On last night's edition of the Rachel Maddow Show, Maddow was joined by Chicago Sun-Times correspondent Lynn Sweet to discuss the way the Gitmo detainees have got yesterday's "Bring It On" crowd suddenly terrified to death at the prospects that they might be imprisoned and tried the way thousands of dangerous individuals are imprisoned and tried every year.
Congressman Mark Kirk, frantically making hay, has bought the domain name noterroristsinillinois.com as a senatorial campaign tactic, the thinking being that the other magical Gitmo-based supervillains must be kept elsewhere to keep their superpowers at bay. At a press conference, Kirk darkly warned of a "flow" of terrorists streaming through O'Hare airport in order to size up the Sears Tower as a potential target. "They looked at" the Sears Tower "before," Kirk says, apparently unaware that the "before" meant a time when we weren't considering imprisoning these defendants in Illinois. As we noted on these pages yesterday, a number of conservative organizations hit back against this "scaremongering."
Is it all just politics? Well, Chicago Sun-Times correspondent Lynn Sweet bottom-lined this by saying that this is all about "two words: February 2nd." That's the date of the Illinois primary, the zero hour for making the most of this sort of demagoguery. Sweet wasn't of the opinion that the White House has been upfront enough about what sort of Illinois prison facility will be processing these GITMO detainees, so she dispensed some of her own accord.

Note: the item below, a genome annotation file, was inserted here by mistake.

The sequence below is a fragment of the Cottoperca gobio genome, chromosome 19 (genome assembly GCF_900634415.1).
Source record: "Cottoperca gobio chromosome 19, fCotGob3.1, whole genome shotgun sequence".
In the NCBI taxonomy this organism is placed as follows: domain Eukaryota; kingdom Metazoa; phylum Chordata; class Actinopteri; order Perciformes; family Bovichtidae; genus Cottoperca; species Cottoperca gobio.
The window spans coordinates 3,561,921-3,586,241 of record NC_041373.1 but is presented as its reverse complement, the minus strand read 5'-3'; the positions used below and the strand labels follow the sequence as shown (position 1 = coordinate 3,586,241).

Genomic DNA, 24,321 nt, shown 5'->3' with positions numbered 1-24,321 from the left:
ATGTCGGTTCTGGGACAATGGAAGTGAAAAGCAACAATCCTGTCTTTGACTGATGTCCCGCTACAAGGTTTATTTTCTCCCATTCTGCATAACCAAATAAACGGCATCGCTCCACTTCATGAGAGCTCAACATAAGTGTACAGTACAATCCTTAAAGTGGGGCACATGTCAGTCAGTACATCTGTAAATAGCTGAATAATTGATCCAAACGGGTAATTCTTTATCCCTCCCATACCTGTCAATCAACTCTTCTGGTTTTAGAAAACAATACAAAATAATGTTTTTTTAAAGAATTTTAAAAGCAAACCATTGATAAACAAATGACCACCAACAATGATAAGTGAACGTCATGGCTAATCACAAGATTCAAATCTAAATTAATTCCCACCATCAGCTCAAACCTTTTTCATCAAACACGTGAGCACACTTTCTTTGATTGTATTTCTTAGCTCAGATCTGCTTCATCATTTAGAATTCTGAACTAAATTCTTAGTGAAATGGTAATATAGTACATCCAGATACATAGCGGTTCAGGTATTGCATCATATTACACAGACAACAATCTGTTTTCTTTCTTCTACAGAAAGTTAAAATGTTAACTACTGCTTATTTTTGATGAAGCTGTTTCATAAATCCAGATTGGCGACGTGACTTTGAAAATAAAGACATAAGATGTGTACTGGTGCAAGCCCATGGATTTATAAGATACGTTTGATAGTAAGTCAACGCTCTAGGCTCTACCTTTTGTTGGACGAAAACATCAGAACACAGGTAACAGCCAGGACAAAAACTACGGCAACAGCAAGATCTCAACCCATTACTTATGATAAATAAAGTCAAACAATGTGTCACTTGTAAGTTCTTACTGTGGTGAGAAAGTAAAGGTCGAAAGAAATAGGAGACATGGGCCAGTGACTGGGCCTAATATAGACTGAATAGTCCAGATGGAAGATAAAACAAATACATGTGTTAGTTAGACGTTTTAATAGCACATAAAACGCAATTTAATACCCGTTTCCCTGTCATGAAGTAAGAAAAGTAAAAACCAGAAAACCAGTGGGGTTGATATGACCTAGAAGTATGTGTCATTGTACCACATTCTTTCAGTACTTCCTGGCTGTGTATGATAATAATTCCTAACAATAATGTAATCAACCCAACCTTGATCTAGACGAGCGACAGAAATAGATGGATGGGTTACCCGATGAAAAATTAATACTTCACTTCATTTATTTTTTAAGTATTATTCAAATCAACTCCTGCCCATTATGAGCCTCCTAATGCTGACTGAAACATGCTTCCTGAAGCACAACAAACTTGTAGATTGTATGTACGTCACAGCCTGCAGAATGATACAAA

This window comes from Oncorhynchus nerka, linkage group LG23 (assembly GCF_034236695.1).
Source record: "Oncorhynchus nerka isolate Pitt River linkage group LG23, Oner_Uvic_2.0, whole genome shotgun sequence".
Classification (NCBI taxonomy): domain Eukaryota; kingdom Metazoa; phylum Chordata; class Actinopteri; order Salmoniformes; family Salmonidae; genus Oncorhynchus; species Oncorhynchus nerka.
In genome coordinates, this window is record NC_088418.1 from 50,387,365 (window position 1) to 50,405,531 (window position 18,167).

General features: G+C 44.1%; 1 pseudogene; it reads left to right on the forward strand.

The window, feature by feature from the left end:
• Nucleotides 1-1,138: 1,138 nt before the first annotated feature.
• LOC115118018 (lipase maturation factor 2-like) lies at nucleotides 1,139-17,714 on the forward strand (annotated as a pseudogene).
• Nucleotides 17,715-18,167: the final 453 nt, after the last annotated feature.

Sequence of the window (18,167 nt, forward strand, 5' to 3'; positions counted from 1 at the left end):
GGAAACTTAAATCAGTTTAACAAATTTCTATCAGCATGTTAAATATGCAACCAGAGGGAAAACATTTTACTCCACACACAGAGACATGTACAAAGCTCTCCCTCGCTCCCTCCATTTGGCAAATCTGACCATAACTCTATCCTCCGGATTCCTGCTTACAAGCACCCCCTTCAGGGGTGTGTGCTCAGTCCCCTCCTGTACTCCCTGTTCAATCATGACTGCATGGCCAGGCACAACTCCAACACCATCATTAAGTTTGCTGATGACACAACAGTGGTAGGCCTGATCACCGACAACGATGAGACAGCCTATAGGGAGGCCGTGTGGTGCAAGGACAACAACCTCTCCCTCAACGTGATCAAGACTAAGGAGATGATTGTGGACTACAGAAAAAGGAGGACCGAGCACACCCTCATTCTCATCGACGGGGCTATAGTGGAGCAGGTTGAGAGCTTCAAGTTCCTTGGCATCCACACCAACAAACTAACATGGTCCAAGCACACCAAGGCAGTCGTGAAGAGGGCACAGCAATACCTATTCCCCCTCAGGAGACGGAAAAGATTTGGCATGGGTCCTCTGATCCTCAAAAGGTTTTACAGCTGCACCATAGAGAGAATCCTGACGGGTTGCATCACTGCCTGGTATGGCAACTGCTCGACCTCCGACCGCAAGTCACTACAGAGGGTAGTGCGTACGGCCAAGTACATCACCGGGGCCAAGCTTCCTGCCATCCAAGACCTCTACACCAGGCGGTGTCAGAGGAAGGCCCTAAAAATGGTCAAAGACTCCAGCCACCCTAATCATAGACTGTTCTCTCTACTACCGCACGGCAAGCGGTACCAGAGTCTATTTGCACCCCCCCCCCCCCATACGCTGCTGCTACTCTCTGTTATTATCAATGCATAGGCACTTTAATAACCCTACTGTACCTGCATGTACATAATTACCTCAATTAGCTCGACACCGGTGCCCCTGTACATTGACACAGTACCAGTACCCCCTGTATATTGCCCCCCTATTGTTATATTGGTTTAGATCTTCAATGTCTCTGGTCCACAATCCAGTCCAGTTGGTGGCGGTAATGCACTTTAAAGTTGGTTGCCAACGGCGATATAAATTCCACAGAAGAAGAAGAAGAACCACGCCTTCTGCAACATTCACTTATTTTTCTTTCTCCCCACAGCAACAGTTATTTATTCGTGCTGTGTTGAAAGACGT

SWEET: The Bureau of Prisons has mandatory visitations. This is not going to be a Bureau of Prisons facility, it's going to be run by the Defense Department. They'll have the rules -- the White House told me -- no visitors.
Maddow went on to note that there are currently 35 individuals doing time in Illinois based on terrorism charges. Sweet confirmed that up to now, this had never been a political issue. But as Sweet points out, Illinois offers a "perfect storm" of politics: terrorism, Obama's old Senate seat, a GOP candidate looking to catch fire and a locale that calls other shiny stories -- like Rod Blagojevich -- to mind.
Start your workday the right way with the news that matters most. Learn more